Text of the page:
Aug 15, 2022
California, currently dealing with the worst drought in 1,200 years and many wildfires, is certain to face another disaster, scientists warn. A megaflood could hit within 40 years, a new study says. The flood could turn its land into a big inland sea, as it has before.
It’s not a question of if, but when, scientists say. Megafloods hit California every 100-200 years. They are likely to occur much more often because of climate change, a new study shows. This time it would cause far more damage, scientists say. Around 39 million people live in the state. California is the world's fifth largest economy.
“It’s kind of like a big earthquake,” a University of California Los Angeles scientist and study co-author, told National Public Radio. “It’s eventually going to happen.”
The study expands upon the 2010 “ArkStorm scenario” released by the US Geological Survey. Researchers hope their warnings about the “other Big One,” will get officials to prepare. The "other Big One" is a megaflood. It could displace 1 million people. The flood could cause $1 trillion in damage.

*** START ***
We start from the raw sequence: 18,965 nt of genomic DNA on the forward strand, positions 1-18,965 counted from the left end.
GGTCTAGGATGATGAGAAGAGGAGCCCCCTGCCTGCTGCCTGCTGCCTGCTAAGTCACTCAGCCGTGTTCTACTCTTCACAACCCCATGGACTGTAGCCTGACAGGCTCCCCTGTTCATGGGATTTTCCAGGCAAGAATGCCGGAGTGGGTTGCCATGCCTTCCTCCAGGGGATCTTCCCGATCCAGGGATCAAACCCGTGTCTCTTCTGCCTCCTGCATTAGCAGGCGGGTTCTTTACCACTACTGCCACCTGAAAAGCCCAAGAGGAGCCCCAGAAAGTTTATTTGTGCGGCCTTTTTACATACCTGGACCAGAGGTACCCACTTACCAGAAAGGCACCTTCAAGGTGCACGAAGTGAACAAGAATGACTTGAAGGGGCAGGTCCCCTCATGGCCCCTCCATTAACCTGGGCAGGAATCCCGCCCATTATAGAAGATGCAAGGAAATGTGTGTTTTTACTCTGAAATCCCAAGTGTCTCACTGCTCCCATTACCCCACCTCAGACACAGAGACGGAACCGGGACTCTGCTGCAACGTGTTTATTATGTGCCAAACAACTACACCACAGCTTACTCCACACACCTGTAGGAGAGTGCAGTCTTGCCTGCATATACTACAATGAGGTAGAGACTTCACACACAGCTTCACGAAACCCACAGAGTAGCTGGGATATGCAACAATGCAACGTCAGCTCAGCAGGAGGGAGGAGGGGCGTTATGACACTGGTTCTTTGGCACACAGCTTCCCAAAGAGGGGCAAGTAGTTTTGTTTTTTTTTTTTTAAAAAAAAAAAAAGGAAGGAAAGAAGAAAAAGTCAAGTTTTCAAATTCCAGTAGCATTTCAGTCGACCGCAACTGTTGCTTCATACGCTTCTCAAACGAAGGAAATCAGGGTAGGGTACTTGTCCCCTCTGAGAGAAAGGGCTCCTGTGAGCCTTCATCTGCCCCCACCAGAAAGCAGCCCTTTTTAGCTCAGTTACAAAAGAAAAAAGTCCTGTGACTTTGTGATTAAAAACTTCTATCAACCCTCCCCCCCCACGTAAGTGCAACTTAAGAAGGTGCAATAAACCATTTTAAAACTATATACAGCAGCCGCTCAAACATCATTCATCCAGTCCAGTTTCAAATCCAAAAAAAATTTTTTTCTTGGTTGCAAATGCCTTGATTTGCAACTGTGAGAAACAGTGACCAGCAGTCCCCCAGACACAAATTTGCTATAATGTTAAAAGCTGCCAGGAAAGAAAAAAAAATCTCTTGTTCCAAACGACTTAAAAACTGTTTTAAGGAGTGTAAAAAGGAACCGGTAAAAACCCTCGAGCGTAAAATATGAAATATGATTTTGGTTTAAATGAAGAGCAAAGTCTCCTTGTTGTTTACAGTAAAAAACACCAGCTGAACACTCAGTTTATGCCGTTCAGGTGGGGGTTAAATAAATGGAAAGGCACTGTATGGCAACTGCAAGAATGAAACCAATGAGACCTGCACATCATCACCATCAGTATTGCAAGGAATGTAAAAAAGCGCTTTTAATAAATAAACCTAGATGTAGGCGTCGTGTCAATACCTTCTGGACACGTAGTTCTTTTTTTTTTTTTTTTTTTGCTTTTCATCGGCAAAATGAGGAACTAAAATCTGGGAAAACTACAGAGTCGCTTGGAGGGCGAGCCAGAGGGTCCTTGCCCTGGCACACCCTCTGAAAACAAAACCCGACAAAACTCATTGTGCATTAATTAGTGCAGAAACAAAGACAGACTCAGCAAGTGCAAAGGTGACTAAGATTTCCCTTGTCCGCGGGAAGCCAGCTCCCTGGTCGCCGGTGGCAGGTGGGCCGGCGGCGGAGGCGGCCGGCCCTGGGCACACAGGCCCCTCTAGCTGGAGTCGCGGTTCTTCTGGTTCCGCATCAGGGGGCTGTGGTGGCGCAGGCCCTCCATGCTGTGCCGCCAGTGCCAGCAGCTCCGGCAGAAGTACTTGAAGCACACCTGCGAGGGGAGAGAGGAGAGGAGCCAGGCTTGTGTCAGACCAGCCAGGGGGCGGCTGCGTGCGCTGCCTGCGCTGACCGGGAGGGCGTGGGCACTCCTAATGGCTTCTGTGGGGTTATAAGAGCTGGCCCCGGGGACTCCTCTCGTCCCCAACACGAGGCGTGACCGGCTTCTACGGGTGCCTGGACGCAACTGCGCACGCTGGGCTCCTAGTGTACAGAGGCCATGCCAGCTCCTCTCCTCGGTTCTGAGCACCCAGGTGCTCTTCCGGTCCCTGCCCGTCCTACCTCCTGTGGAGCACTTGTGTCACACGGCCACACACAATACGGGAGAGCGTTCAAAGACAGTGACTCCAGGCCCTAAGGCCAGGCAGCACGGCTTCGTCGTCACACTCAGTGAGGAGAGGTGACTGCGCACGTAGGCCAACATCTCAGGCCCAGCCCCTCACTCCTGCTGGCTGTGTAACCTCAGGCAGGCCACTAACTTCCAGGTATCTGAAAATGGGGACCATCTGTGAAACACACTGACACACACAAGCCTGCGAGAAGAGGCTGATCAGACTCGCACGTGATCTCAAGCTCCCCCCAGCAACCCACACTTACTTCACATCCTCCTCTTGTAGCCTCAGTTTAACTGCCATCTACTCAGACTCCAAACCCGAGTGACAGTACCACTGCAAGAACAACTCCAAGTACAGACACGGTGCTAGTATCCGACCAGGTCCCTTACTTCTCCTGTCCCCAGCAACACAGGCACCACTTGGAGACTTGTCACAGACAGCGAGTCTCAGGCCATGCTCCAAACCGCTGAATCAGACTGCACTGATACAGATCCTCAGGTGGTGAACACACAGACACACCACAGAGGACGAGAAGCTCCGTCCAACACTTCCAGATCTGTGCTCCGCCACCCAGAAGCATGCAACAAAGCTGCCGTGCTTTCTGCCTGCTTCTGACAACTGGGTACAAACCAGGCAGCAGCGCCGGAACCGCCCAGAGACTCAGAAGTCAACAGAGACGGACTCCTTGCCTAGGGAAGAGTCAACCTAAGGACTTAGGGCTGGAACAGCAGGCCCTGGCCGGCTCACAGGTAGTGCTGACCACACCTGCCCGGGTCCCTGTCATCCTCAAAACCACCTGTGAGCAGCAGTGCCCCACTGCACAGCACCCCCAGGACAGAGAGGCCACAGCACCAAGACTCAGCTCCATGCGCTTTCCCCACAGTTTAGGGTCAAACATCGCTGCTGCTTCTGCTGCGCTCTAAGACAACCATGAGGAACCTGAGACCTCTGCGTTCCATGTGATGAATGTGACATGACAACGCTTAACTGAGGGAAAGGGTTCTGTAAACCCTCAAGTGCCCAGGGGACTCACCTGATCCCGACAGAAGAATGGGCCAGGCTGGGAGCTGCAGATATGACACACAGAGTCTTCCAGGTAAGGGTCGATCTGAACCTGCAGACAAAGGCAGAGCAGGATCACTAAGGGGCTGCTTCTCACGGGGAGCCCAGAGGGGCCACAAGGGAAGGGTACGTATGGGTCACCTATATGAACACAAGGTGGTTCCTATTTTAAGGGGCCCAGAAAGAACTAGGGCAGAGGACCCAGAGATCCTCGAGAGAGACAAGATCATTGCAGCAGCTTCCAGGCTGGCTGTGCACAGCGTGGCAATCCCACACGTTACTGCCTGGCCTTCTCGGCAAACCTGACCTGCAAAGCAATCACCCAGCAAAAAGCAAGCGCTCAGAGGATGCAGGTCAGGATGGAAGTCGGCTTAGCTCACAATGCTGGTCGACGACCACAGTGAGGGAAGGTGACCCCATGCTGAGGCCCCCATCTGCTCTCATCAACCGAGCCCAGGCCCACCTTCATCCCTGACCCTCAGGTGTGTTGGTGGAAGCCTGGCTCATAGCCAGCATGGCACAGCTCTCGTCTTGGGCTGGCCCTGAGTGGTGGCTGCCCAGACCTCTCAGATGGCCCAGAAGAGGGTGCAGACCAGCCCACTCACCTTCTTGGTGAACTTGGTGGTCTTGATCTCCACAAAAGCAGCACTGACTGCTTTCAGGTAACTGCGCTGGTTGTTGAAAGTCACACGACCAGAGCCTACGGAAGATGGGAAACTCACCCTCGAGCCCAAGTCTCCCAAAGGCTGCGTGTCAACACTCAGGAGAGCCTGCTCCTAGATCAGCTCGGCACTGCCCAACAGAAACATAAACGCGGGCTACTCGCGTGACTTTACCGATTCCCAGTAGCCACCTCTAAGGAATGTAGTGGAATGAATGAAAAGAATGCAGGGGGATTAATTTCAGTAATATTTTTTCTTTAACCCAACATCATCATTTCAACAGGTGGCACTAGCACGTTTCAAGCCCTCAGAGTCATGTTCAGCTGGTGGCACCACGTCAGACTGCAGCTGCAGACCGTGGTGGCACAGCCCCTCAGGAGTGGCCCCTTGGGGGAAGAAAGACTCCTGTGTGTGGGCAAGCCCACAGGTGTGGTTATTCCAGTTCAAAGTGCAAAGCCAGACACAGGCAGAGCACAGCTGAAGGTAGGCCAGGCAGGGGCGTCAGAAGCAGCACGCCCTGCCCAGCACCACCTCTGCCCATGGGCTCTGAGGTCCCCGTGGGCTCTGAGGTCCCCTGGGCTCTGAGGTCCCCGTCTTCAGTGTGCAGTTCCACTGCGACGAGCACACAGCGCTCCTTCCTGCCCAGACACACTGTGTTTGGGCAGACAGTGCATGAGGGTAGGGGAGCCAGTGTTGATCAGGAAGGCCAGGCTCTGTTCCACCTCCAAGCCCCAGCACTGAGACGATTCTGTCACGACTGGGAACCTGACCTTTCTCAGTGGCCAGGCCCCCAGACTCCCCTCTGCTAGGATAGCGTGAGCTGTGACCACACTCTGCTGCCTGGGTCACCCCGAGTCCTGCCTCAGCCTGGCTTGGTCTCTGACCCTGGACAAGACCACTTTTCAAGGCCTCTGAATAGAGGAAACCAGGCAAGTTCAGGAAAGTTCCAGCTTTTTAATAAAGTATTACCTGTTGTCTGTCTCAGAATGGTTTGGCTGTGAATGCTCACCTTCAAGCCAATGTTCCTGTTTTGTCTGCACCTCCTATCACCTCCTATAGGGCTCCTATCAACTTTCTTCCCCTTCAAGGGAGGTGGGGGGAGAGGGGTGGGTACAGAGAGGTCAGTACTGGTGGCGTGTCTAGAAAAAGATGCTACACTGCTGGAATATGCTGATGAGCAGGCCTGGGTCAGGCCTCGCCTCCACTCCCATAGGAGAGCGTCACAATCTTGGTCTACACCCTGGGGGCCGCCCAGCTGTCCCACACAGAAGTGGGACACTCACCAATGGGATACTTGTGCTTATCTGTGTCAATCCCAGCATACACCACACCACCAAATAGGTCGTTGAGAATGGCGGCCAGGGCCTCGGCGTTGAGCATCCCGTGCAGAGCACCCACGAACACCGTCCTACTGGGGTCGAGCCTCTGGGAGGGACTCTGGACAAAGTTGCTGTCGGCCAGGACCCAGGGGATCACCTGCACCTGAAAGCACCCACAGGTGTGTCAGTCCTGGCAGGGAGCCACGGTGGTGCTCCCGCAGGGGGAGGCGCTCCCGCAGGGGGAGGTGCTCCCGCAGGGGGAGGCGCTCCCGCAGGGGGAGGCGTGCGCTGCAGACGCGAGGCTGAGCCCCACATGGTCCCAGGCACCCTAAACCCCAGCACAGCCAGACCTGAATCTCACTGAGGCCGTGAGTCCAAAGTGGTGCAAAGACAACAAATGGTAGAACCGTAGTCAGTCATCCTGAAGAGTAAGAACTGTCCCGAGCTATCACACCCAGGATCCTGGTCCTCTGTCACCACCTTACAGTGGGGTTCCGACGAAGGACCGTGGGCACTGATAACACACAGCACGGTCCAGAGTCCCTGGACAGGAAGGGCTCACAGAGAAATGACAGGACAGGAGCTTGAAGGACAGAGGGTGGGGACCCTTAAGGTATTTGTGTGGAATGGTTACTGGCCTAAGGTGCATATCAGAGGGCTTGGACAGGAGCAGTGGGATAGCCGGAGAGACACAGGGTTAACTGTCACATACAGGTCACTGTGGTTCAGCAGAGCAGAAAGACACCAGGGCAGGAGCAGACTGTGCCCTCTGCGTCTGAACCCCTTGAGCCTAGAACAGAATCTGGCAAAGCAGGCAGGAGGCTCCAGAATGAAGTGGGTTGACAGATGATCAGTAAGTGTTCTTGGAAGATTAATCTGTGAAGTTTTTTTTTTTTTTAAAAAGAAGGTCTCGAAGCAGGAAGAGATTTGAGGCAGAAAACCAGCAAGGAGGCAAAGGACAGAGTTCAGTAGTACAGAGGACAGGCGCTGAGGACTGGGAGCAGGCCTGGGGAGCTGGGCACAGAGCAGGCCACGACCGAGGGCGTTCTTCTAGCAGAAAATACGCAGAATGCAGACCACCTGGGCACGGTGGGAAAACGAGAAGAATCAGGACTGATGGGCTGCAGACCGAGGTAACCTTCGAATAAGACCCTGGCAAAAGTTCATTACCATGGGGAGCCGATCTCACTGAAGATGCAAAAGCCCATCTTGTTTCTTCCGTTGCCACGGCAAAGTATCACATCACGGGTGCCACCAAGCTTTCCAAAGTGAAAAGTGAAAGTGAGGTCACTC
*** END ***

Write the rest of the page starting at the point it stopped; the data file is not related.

The new research is based, in part, on the 1862 megaflood. Thousands of people were killed in that flood. Entire towns were washed away. The flood bankrupted California. The state was left with a temporary sea. It was 300 miles long and 60 miles wide. At the time, roughly 500,000 people lived there. That's a fraction of the state’s current population.
The study found such a flood today could put large parts of California cities, including Los Angeles and Sacramento, underwater. The state's reservoirs and levees wouldn't do enough to stop the flood.
Photo from CA-L-0006, WaterArchives.org courtesy of Wikimedia Commons.
Facing the Flood
In this lesson, students learn about how climate change is affecting flood risk in New Jersey.
MyCoast: New Jersey High Water
This interactive map and citizen science project allows students to examine images and a map of flooding instances in New Jersey.
Inside a City Redesigned for Superstorms and Sea Level Rise
This video from Grist shows how the city of Hoboken, New Jersey redesigned the city's infrastructure after Hurricane Sandy caused major flood damage in 2012.